What a difference a month makes!  Or, rather, what a difference one extraordinary event can make for a very brief time in polling, as well as some ridiculously skewed survey samples.  Five weeks after scoring a +18 in approval in the Washington Post poll from the killing of Osama bin Laden, Barack Obama’s approval rating returned to its pre-OBL mission underwater status — although you’d need to get to the sample data to learn the extent of the fall:

The public opinion boost President Obama received after the killing of Osama bin Laden has dissipated, and Americans’ disapproval of how he is handling the nation’s economy and the deficit has reached new highs, according to a new Washington Post-ABC News poll.

The survey portrays a broadly pessimistic mood in the country this spring as higher gasoline prices, sliding home values and a disappointing employment picture have raised fresh concerns about the pace of the economic recovery.

Obama’s approval rating from the last poll in the series (when the Post partnered with Pew rather than ABC) was 56/38.  Today’s rating is 47/49, almost identical to the mid-April 47/50 Obama received.  The mid-April approval rating was Obama’s worst in the series since the midterm elections, when likely voters gave him a 46/52 approval ratio.  Today’s number represents a drop in the gap of 20 points, a dramatic decline, but it’s more likely just the electorate shrugging off the OBL bump and returning to Obama’s chronically poor performance as President.

And you know who that helps?

New Post-ABC numbers show Obama leading five of six potential Republican presidential rivals tested in the poll. But he is in a dead heat with former Massachusetts governor Mitt Romney, who formally announced his 2012 candidacy last week, making jobs and the economy the central issues in his campaign.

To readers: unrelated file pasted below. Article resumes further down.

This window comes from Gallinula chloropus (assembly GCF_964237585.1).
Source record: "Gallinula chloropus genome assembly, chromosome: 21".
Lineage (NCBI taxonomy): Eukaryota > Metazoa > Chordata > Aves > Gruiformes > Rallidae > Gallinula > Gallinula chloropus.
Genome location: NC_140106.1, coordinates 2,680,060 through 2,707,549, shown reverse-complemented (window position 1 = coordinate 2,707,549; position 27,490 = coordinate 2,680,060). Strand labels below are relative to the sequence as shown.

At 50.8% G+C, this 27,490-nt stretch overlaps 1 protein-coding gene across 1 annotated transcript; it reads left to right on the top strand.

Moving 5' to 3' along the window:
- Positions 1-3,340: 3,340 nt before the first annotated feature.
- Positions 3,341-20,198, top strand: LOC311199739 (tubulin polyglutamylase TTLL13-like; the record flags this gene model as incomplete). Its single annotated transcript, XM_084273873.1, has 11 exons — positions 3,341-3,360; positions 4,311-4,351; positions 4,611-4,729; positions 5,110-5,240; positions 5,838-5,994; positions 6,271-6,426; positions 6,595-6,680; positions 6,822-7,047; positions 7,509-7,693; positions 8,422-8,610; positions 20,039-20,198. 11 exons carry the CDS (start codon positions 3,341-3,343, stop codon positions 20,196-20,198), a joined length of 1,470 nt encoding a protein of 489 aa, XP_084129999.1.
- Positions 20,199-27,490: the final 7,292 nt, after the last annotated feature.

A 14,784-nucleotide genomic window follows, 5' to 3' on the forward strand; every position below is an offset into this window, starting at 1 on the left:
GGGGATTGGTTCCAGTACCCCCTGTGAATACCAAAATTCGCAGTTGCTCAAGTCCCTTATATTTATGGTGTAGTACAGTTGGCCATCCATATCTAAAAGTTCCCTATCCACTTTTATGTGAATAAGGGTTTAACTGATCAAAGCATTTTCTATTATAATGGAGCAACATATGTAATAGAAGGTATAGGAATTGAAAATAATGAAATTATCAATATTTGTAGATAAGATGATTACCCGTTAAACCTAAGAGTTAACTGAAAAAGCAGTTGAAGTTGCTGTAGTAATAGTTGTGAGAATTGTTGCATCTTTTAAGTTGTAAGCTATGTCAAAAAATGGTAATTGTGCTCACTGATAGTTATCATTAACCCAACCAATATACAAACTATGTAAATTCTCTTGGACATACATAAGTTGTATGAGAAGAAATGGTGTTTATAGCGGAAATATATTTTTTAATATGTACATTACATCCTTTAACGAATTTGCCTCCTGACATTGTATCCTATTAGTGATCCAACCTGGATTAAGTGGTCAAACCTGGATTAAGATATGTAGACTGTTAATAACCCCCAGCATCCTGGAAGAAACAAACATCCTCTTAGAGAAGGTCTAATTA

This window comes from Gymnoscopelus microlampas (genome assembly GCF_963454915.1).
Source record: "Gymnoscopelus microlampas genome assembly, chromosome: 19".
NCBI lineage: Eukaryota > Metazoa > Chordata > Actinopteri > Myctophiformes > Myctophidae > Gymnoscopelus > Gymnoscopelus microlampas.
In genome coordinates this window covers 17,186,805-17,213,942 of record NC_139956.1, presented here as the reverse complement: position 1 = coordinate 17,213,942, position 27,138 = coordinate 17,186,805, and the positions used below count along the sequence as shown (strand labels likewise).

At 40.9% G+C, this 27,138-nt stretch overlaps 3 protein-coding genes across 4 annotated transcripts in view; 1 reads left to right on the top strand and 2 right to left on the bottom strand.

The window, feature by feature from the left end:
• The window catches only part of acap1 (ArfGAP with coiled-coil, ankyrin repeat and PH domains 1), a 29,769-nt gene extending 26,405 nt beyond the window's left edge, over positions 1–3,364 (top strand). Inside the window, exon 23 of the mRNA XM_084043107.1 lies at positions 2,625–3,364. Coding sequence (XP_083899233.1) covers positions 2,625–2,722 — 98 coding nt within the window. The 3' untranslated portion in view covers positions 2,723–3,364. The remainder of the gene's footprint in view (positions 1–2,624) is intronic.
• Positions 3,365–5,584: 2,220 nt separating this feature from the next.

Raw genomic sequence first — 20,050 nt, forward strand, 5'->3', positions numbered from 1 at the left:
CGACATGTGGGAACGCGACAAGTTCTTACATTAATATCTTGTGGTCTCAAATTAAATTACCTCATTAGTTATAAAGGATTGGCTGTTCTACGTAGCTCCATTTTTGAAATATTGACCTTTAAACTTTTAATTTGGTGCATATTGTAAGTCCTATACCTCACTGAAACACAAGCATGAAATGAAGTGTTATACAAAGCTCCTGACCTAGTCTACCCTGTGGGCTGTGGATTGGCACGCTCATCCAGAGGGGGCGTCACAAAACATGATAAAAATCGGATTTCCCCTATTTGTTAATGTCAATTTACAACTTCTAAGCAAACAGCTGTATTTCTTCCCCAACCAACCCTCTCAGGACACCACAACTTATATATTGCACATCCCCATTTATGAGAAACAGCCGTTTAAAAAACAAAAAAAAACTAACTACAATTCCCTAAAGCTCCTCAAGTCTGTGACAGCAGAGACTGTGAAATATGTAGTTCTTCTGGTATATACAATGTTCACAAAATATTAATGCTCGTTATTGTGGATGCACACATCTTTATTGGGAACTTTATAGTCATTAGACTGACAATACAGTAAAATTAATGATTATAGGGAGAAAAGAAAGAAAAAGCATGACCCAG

Among all Americans, Obama and Romney are knotted at 47 percent each, and among registered voters, the former governor is numerically ahead, 49 percent to 46 percent.

Actually, it helps pretty much all Republicans.  In another question, the poll surveyed on Obama’s re-election prospects, and once again Obama hit new post-midterm lows.  Only 24% of the overall sample will definitely vote for a second Obama term, while 45% will definitely not do so; among registered voters, those numbers go up to 25/47.  That’s actually worse than last November, when the definite support hit the 24% low mark but Obama only had 41% definitely opposed to a second term.  Against specific Republicans, Obama lost ground to Romney as well as Newt Gingrich and Tim Pawlenty, but in all three cases, the changes were within the margins of error; there were no changes in Obama versus Palin or Bachmann.

On the issues, Obama didn’t move all that much from the post-OBL mission poll — which is not good news for the President:

  • Economy – 40/59, was 40/55
  • Deficit – 33/61, was 39/58
  • Afghanistan – 52/41, was 60/29
  • Terrorism – 60/34, was 69/21

Republicans in Congress took the lead on public trust on the economy, 45/42 over Obama, for the first time since December.  The outlook on the economy remains doggedly pessimistic, with only 11% rating it as positive at all, and 89% rating it negatively, the highest since the midterms. Eighty-one percent now rate the economic recovery as “weak,” up from 75% in February 2010.  A large majority, 57/42, do not feel the effects of a recovery on their personal economic situation.  These are not re-elect numbers by any stretch of the imagination.

Finally, let’s look at the sample.  The D/R/I in the April poll sample was a ridiculous 32/22/41.  This sample has a slightly better split, although still skewed at 31/25/39, which still undersamples Republicans.  In a sample more reflective of reality, Obama’s job approval would be lower than the 47% shown here, and he’d be in deeper trouble against Republican challengers than this shows.